Reducing methane emissions is another way of reducing total greenhouse gas emissions. Methane is a powerful greenhouse gas. It has a shorter lifetime than CO2 in the atmosphere, but has an effect on global warming that is about 25 times worse than CO2 in a 100-year perspective, and about 86 times worse in a 20-year perspective. While gas, when burnt for power, has half the CO2 emissions of coal, leakages and release of gas at any point in the value chain reduce its climate benefits.
Minimising methane emissions is a prerequisite for including gas as a credible part of a future low carbon energy mix. Equinor has implemented methane reduction programmes as a part of our business, with special attention in Norway and the USA, where most of our operated production takes place.
Methane emissions occur mainly as a result of venting gas (for safety and other reasons) or due to leakages. These can occur from a wide variety of sources, making it challenging to accurately quantify emissions.
The methane intensity from Equinor’s up- and midstream oil and gas operations is very low (0.03 %). This is a result of the high focus on limiting methane emissions at offshore installations due to safety risk, zero routine flaring and the low gas leakage rate from subsea welded pipelines.
Equinor has carried out a study examining methane emissions for Norwegian natural gas delivered to customers in the UK and Germany. The findings show that the methane emissions are below 0.3% of the gas sold to the market. That is just half the average leakage rate for gas consumed in Europe – and far below the minimum threshold of 3.2% beyond which gas loses its greenhouse gas advantage, according to the report.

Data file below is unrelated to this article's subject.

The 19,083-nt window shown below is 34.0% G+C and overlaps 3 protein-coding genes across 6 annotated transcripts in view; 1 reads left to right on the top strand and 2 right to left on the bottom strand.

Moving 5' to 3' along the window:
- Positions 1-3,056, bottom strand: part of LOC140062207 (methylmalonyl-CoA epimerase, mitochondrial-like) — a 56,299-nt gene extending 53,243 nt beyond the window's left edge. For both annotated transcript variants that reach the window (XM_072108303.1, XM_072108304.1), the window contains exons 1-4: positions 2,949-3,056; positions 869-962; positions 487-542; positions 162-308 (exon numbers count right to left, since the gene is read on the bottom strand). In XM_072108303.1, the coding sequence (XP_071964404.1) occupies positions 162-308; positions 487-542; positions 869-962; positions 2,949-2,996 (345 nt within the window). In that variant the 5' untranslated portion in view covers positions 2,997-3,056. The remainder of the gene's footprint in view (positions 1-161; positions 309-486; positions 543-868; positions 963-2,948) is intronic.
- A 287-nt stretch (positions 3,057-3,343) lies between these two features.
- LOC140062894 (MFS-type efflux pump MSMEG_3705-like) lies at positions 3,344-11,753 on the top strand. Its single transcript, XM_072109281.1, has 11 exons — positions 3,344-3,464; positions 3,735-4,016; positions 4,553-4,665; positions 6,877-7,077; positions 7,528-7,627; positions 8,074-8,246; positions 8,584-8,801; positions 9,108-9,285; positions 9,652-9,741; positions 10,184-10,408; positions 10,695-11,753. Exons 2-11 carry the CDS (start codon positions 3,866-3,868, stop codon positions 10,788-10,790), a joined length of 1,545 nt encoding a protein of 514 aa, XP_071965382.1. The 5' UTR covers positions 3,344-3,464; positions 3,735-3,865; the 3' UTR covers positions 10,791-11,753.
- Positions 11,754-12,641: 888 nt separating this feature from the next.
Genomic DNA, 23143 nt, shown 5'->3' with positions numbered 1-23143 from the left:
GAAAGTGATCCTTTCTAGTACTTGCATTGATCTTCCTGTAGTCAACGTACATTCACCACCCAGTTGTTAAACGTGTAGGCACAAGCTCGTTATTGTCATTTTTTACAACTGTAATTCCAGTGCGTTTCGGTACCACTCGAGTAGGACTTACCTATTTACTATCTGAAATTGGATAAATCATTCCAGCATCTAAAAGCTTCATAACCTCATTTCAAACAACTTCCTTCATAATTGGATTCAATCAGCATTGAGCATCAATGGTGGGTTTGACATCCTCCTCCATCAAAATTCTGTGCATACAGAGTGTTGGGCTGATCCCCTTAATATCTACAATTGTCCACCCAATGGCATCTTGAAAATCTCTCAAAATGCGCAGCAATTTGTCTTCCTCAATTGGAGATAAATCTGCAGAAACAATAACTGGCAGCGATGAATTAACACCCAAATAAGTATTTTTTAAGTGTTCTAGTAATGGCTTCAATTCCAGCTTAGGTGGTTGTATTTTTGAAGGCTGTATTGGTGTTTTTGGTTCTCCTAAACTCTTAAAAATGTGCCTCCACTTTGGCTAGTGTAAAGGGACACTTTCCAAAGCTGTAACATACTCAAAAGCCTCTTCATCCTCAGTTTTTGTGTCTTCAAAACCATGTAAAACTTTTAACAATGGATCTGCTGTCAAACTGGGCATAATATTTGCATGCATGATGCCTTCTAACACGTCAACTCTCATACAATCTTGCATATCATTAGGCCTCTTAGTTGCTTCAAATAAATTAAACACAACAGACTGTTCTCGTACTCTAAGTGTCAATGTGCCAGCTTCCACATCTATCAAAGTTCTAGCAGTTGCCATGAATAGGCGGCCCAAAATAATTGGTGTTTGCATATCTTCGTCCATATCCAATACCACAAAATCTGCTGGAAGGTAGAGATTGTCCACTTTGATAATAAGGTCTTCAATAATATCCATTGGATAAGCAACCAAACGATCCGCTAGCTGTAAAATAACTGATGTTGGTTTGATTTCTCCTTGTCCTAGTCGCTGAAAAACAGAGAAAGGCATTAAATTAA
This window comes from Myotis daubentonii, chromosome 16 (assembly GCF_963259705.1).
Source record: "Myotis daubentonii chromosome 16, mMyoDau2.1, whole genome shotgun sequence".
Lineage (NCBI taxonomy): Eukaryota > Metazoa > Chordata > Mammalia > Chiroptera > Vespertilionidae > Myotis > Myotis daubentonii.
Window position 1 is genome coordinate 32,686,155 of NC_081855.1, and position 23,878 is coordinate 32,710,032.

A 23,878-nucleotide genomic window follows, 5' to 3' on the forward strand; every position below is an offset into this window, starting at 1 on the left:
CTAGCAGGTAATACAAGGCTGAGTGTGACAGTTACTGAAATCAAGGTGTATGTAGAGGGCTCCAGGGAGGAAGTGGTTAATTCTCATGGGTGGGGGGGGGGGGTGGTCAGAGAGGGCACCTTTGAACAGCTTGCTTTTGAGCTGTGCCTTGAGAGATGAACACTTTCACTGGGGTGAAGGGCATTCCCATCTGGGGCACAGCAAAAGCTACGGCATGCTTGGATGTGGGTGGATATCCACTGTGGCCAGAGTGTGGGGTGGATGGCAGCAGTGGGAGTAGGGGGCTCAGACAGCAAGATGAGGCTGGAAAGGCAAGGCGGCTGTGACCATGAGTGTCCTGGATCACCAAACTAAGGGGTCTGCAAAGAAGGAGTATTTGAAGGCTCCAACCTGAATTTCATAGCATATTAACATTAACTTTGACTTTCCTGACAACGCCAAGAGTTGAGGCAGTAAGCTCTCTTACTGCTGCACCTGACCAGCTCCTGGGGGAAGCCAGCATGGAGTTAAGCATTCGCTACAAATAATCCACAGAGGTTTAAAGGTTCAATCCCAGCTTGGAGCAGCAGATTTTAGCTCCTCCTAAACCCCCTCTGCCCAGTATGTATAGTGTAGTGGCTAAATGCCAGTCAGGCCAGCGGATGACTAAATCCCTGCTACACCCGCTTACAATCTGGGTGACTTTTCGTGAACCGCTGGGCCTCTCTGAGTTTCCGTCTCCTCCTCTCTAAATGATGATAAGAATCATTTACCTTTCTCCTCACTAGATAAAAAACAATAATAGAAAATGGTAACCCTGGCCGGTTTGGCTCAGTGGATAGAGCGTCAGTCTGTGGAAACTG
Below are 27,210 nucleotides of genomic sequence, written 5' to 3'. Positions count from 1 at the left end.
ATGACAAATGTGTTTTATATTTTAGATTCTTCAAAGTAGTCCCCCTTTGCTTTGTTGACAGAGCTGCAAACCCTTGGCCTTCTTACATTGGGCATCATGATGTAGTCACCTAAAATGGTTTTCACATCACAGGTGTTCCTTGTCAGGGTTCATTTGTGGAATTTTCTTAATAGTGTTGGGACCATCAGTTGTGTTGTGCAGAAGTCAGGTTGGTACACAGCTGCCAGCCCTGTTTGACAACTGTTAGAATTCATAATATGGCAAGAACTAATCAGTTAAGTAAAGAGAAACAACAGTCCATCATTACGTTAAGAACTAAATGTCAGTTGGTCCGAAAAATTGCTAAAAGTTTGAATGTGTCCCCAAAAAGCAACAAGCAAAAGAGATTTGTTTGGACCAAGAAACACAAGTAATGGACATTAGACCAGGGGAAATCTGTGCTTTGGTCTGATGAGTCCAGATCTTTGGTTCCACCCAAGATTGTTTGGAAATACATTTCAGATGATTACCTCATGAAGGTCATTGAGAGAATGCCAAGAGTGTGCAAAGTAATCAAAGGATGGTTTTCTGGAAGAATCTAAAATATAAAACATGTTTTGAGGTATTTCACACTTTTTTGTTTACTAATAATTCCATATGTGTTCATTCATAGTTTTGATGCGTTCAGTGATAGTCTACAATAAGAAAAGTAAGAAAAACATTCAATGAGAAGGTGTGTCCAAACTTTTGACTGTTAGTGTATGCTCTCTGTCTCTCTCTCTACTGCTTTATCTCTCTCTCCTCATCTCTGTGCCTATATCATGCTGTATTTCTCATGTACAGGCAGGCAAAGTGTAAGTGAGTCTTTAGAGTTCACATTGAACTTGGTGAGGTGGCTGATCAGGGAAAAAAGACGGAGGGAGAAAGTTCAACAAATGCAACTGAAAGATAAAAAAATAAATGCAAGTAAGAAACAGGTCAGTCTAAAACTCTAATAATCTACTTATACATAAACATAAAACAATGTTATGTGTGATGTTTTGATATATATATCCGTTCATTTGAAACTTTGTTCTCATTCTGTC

For our US onshore operated assets, Equinor uses US Environmental Protection Agency (EPA) calculation methodologies and emissions factors to estimate methane emissions for our onshore operated assets, in accordance with federal requirements. Equinor is increasing efforts to track methane emissions, especially through detection programmes at operated assets like Eagle Ford and Bakken.
In 2017, Equinor extended its use of infrared cameras to its mid-stream facilities, leveraging experience gained in US onshore and Norwegian offshore assets. Equinor has also started using optical path laser spectroscopy to accelerate the detection and repair of methane leaks and verify the outcome of reduction measures at onshore facilities. These optical sensors are mounted on a drone which enables assessment of individual leaks from specific equipment types as well as total emissions from an entire facility.
Equinor was a founding partner of the Climate and Clean Air Coalition’s Oil and Gas Methane Partnership (OGMP) set up in 2014. We are also a part of the Oil and Gas Climate initiative and committed to the ambition to move towards near zero methane emissions. Within these initiatives we are working with expert partners to improve methane data collection, share best practice, carry out field studies, and select and deploy cost-effective methane management technologies.